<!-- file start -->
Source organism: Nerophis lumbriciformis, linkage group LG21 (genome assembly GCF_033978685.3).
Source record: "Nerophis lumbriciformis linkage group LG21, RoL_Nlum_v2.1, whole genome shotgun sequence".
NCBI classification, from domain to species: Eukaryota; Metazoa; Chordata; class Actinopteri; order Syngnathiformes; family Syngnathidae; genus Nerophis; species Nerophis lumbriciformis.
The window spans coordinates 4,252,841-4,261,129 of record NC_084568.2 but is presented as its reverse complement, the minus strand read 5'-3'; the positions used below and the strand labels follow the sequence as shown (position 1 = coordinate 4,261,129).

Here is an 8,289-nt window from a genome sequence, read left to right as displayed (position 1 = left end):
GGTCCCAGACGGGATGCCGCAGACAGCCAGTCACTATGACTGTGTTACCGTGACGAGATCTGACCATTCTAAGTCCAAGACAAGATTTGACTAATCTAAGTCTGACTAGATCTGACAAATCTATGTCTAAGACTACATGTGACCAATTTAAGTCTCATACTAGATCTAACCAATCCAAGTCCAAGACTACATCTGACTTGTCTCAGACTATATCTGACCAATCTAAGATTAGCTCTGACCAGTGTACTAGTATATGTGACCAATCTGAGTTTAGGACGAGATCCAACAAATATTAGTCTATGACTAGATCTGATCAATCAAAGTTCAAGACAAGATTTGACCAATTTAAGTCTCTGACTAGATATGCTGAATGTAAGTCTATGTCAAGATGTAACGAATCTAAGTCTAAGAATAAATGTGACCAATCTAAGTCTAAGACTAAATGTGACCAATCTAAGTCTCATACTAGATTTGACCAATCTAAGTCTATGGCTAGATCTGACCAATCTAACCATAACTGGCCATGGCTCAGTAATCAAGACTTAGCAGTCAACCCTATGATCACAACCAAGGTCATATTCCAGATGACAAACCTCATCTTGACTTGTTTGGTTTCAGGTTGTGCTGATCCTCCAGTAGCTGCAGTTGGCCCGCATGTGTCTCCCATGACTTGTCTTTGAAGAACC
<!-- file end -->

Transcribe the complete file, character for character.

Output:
Source organism: Nerophis lumbriciformis, linkage group LG21 (genome assembly GCF_033978685.3).
Source record: "Nerophis lumbriciformis linkage group LG21, RoL_Nlum_v2.1, whole genome shotgun sequence".
NCBI classification, from domain to species: Eukaryota; Metazoa; Chordata; class Actinopteri; order Syngnathiformes; family Syngnathidae; genus Nerophis; species Nerophis lumbriciformis.
The window spans coordinates 4,252,841-4,261,129 of record NC_084568.2 but is presented as its reverse complement, the minus strand read 5'-3'; the positions used below and the strand labels follow the sequence as shown (position 1 = coordinate 4,261,129).

Here is an 8,289-nt window from a genome sequence, read left to right as displayed (position 1 = left end):
GGTCCCAGACGGGATGCCGCAGACAGCCAGTCACTATGACTGTGTTACCGTGACGAGATCTGACCATTCTAAGTCCAAGACAAGATTTGACTAATCTAAGTCTGACTAGATCTGACAAATCTATGTCTAAGACTACATGTGACCAATTTAAGTCTCATACTAGATCTAACCAATCCAAGTCCAAGACTACATCTGACTTGTCTCAGACTATATCTGACCAATCTAAGATTAGCTCTGACCAGTGTACTAGTATATGTGACCAATCTGAGTTTAGGACGAGATCCAACAAATATTAGTCTATGACTAGATCTGATCAATCAAAGTTCAAGACAAGATTTGACCAATTTAAGTCTCTGACTAGATATGCTGAATGTAAGTCTATGTCAAGATGTAACGAATCTAAGTCTAAGAATAAATGTGACCAATCTAAGTCTAAGACTAAATGTGACCAATCTAAGTCTCATACTAGATTTGACCAATCTAAGTCTATGGCTAGATCTGACCAATCTAACCATAACTGGCCATGGCTCAGTAATCAAGACTTAGCAGTCAACCCTATGATCACAACCAAGGTCATATTCCAGATGACAAACCTCATCTTGACTTGTTTGGTTTCAGGTTGTGCTGATCCTCCAGTAGCTGCAGTTGGCCCGCATGTGTCTCCCATGACTTGTCTTTGAAGAACC